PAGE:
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Janet Blake Nield (1911–1992)

by Anne Sanders

Born and raised in Rutherglen, in northeast Victoria, Janet Nield gained a scholarship to Presbyterian Ladies College in Melbourne (following her brother, George Plant’s scholarship to Melbourne Grammar School). She transferred to the academic University High School and matriculated first in the state for history. In 1929 she commenced a BA at the University of Melbourne, graduating in 1934 with honours in history. She completed an MA in 1936 and a Diploma of Education in 1939.

While completing her MA she became interested in psychoanalysis, especially in its applications to further the development of child psychology and education. She met (Joseph) Clive Nield, a master at Geelong Grammar School, at a conference held at the school in 1935 and they were married in 1936. Both shared a commitment to progressive, child-focused education.

Janet Nield’s interest in child psychoanalysis increased following her attendance in Melbourne at the New Education Fellowship International Conference in 1937, organised by the Australian Council for Educational Research (ACER). One of the key speakers at the conference was leading child psychoanalyst and widely published author, Susan Isaacs, an associate member of the British Psychoanalytical Society.

Janet and Clive departed Melbourne in December 1938 for a nine-month tour to study progressive educational methods and institutions in Europe, England, Canada and the United States, meeting up with some of the leaders of the New Education Fellowship that they had met in Melbourne. They both spent time at A. S. Neill’s progressive Summerhill School in England. Following their return to Melbourne and the setting up of their own progressive Koornong School, in 1939, Janet’s interest in psychoanalysis was given further encouragement with the establishment of the Melbourne Institute for Psychoanalysis in 1940, the first of its kind in Australia.

Under the influence of the Hungarian training analyst, Dr Clara Lazar Geroe, who had a particular interest in child guidance and in training non-medical people as analysts, Janet Nield underwent analysis between 1941–46. Koornong became a kind of laboratory in which the underpinning philosophy was the commitment to 'new educational techniques that made use of the ideas embedded in psychoanalysis'. The Nields encouraged staff to read Freud’s writings and other psychoanalytical texts and to attend regular lectures given by visiting psychoanalysts. Dr Geroe’s son George attended Koornong School, further cementing the close relationship between Koornong and the Melbourne Institute for Psychoanalysis.

Such fruitful, experimental partnerships between education, psychoanalysis and architecture could not prevent the eventual financial crisis. As Janet Nield noted in her memoir of the Russian émigré artist Danila Vassilieff: 'A small community beside a flowing…river had gathered to face a new kind of living at the exact month and day, September 3, 1939, that the aggressive, psychotic, destructive instincts of man broke their defences to destroy civilised values, and human life and the diversity of man, in the Second World War. We lived in defiance of war trying to preserve our values. The war ended and so did the experiment. War and education are expensive experiments.'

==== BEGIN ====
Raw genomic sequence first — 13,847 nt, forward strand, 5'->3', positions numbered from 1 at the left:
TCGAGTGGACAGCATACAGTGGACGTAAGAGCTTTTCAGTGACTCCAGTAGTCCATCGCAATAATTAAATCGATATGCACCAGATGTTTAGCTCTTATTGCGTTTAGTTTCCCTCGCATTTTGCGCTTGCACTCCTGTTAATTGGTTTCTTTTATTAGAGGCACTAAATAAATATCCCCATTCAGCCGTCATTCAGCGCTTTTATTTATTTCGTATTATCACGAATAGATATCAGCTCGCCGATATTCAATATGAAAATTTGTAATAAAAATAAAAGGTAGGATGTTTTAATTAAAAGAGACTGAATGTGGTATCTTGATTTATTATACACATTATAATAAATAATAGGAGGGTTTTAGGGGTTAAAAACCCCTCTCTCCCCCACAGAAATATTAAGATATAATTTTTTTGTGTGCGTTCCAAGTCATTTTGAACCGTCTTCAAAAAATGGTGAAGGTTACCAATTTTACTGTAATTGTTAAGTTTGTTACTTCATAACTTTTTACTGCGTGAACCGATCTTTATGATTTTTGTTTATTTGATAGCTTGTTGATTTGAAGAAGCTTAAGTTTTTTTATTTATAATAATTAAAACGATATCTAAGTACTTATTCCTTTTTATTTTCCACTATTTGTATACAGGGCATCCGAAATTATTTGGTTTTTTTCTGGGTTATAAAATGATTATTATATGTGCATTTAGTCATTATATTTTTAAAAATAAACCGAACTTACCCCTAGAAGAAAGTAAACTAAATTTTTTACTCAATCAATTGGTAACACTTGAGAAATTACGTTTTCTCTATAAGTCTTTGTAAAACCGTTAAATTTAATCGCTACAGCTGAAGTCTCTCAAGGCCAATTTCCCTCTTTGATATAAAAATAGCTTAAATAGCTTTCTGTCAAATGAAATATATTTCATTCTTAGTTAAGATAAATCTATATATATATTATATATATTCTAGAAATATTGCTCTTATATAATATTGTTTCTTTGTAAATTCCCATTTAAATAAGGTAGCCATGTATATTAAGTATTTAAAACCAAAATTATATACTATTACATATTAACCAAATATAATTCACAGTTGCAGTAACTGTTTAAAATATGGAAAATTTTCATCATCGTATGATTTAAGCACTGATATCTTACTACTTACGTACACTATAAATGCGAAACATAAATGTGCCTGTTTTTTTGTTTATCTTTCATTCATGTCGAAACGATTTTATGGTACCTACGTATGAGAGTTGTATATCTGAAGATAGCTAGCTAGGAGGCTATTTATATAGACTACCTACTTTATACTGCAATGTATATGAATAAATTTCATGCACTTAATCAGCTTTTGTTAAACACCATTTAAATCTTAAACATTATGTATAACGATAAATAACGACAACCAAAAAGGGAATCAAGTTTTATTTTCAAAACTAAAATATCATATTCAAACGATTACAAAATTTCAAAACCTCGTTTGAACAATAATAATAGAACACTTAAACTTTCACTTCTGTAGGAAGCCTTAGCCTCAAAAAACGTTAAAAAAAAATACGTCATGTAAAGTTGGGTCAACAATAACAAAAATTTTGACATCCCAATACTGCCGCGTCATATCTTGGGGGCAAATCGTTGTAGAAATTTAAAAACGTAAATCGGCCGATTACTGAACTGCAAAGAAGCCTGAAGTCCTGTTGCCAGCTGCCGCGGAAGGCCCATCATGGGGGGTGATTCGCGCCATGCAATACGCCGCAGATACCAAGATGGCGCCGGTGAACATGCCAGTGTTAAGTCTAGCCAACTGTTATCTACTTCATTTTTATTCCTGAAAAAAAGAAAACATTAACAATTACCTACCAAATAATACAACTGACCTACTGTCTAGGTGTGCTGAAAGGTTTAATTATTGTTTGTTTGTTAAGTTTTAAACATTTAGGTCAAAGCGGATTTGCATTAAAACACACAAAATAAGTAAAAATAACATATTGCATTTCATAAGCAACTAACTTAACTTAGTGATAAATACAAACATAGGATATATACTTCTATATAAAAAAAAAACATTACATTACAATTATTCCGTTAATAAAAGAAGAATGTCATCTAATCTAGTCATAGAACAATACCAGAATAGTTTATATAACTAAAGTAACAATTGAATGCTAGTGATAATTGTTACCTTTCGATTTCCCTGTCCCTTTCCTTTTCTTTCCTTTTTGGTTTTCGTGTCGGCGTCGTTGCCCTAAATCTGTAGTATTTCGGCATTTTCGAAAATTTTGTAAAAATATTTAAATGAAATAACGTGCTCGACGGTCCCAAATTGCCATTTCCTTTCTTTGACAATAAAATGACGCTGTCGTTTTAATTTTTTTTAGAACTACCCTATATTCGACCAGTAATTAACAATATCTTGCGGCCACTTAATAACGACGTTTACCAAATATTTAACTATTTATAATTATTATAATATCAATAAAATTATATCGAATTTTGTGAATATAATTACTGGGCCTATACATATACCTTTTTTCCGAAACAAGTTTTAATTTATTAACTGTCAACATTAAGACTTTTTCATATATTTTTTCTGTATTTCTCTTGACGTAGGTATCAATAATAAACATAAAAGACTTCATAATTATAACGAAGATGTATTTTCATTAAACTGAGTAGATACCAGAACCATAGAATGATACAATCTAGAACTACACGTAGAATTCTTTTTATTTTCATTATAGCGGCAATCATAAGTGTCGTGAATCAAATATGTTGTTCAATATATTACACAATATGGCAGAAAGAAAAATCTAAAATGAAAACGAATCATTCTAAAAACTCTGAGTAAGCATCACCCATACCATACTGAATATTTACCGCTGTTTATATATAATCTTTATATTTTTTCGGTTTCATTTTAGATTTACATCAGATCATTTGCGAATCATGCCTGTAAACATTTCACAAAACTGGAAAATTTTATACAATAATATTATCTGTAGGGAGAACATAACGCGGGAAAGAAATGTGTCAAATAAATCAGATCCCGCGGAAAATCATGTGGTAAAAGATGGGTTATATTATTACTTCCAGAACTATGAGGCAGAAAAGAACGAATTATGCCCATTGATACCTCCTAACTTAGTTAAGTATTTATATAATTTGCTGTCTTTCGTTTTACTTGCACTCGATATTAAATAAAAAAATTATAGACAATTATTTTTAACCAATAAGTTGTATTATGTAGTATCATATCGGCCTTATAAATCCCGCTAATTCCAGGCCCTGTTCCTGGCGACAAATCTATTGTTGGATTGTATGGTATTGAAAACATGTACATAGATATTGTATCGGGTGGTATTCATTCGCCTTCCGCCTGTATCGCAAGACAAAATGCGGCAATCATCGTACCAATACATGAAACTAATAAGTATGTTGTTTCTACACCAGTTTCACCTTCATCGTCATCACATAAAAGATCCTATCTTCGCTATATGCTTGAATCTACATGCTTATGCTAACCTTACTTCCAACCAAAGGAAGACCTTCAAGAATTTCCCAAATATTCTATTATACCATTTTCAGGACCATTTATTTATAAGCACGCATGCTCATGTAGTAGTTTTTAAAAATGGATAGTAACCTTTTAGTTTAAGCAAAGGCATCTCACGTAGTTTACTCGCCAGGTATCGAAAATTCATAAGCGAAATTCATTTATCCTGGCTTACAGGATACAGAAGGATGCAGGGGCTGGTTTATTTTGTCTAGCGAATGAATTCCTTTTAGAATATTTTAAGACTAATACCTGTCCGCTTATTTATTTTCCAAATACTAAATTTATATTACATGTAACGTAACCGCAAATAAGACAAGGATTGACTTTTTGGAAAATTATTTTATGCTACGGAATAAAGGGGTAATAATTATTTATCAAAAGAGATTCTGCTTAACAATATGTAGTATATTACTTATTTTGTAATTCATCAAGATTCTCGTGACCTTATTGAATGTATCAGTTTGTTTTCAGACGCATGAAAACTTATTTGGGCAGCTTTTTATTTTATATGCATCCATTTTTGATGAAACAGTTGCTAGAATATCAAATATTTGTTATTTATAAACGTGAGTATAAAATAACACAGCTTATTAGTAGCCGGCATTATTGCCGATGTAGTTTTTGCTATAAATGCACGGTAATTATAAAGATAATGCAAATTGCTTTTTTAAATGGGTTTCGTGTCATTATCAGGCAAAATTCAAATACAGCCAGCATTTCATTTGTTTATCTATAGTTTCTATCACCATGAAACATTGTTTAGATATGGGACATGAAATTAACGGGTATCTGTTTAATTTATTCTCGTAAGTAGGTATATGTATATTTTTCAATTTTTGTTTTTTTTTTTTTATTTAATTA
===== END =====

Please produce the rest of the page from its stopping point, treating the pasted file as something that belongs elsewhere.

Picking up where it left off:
Initially viewed as a psychoanalytic pedagogue, Janet Nield’s move to Sydney opened up the possibility of a new career path as a clinical analyst. This coincided with the establishing of the Sydney Institute for Psychoanalysis in 1951, only the second institute of its kind in Australia, under the direction of Dr Andrew Peto (initially from Budapest, like Clara Lazar Geroe). Peto succeeded in introducing psychoanalytic ideas to psychiatrists, notably the child psychiatrist Dr John Kerridge. In 1953, through the auspices of Dr Kerridge, Janet Nield was appointed honorary psychotherapist at the Royal Alexandra Hospital for Children in Camperdown, Sydney, the first such appointment in Australia.

Nield, who had commenced training under Dr Clara Lazar Geroe, continued under Dr Andrew Peto in Sydney. Although Peto left Australia in 1955 for New York, after the Australian Government repeatedly failed to recognise his overseas qualifications, Janet Nield finally qualified as an analyst in 1962 (when she was granted Associate Membership of the British Psychoanalytical Society and in 1965, full membership). She was a close associate of Dr Roy Coupland Winn until his retirement.

Following her husband’s death in 1977, Janet Nield decided to move to Adelaide to assist in the development of the new Adelaide Institute of Psychoanalysis, working alongside the South African émigré psychoanalyst Sam Stein. As the Adelaide psychiatrist and psychoanalyst Rick Curnow has observed: 'Sam Stein and Janet Nield added an enormous zest and intellectual rigour to the training available in Adelaide at the time.'

Nield had a wide appreciation and was a great supporter of the arts and artists, 'always believing that artists were more in touch with their unconscious, as well as having a unique ability to give social direction'. She returned to Sydney from Adelaide in the mid 1980s, and although she retired from active involvement in the Institute, she retained her deep intellectual commitment to Freud’s theories and writings, to his rationalism. Her son, the architect Lawrence Nield recalled: 'Like Freud she believed in reason. "In the long run", Freud wrote in The Future of an Illusion, "nothing can withstand reason and experience".' Janet Blake Nield died at her home in Balmain in October 1992, survived by her only son, Lawrence.

Citation details

Anne Sanders, 'Nield, Janet Blake (1911–1992)', Obituaries Australia, National Centre of Biography, Australian National University,, accessed 25 June 2024.

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